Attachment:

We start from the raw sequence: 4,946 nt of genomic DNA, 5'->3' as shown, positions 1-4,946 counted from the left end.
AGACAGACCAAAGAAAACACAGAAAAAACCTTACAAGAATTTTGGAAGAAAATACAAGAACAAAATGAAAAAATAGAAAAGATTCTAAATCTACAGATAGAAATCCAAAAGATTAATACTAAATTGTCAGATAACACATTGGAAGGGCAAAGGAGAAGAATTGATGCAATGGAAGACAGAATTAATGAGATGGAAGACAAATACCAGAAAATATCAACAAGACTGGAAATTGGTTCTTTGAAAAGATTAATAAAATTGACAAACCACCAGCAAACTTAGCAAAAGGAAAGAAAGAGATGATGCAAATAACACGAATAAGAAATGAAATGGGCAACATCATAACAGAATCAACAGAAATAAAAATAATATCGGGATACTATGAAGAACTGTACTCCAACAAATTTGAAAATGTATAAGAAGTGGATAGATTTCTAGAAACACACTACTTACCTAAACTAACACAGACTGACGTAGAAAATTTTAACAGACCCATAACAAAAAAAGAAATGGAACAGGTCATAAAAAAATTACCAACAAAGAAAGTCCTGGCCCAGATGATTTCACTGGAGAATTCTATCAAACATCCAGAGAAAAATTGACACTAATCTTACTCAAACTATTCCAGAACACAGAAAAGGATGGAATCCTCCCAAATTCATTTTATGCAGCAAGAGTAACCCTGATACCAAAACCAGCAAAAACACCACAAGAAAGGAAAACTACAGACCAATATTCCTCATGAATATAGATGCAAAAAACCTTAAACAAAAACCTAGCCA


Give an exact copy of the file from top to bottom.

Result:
We start from the raw sequence: 4,946 nt of genomic DNA, 5'->3' as shown, positions 1-4,946 counted from the left end.
AGACAGACCAAAGAAAACACAGAAAAAACCTTACAAGAATTTTGGAAGAAAATACAAGAACAAAATGAAAAAATAGAAAAGATTCTAAATCTACAGATAGAAATCCAAAAGATTAATACTAAATTGTCAGATAACACATTGGAAGGGCAAAGGAGAAGAATTGATGCAATGGAAGACAGAATTAATGAGATGGAAGACAAATACCAGAAAATATCAACAAGACTGGAAATTGGTTCTTTGAAAAGATTAATAAAATTGACAAACCACCAGCAAACTTAGCAAAAGGAAAGAAAGAGATGATGCAAATAACACGAATAAGAAATGAAATGGGCAACATCATAACAGAATCAACAGAAATAAAAATAATATCGGGATACTATGAAGAACTGTACTCCAACAAATTTGAAAATGTATAAGAAGTGGATAGATTTCTAGAAACACACTACTTACCTAAACTAACACAGACTGACGTAGAAAATTTTAACAGACCCATAACAAAAAAAGAAATGGAACAGGTCATAAAAAAATTACCAACAAAGAAAGTCCTGGCCCAGATGATTTCACTGGAGAATTCTATCAAACATCCAGAGAAAAATTGACACTAATCTTACTCAAACTATTCCAGAACACAGAAAAGGATGGAATCCTCCCAAATTCATTTTATGCAGCAAGAGTAACCCTGATACCAAAACCAGCAAAAACACCACAAGAAAGGAAAACTACAGACCAATATTCCTCATGAATATAGATGCAAAAAACCTTAAACAAAAACCTAGCCA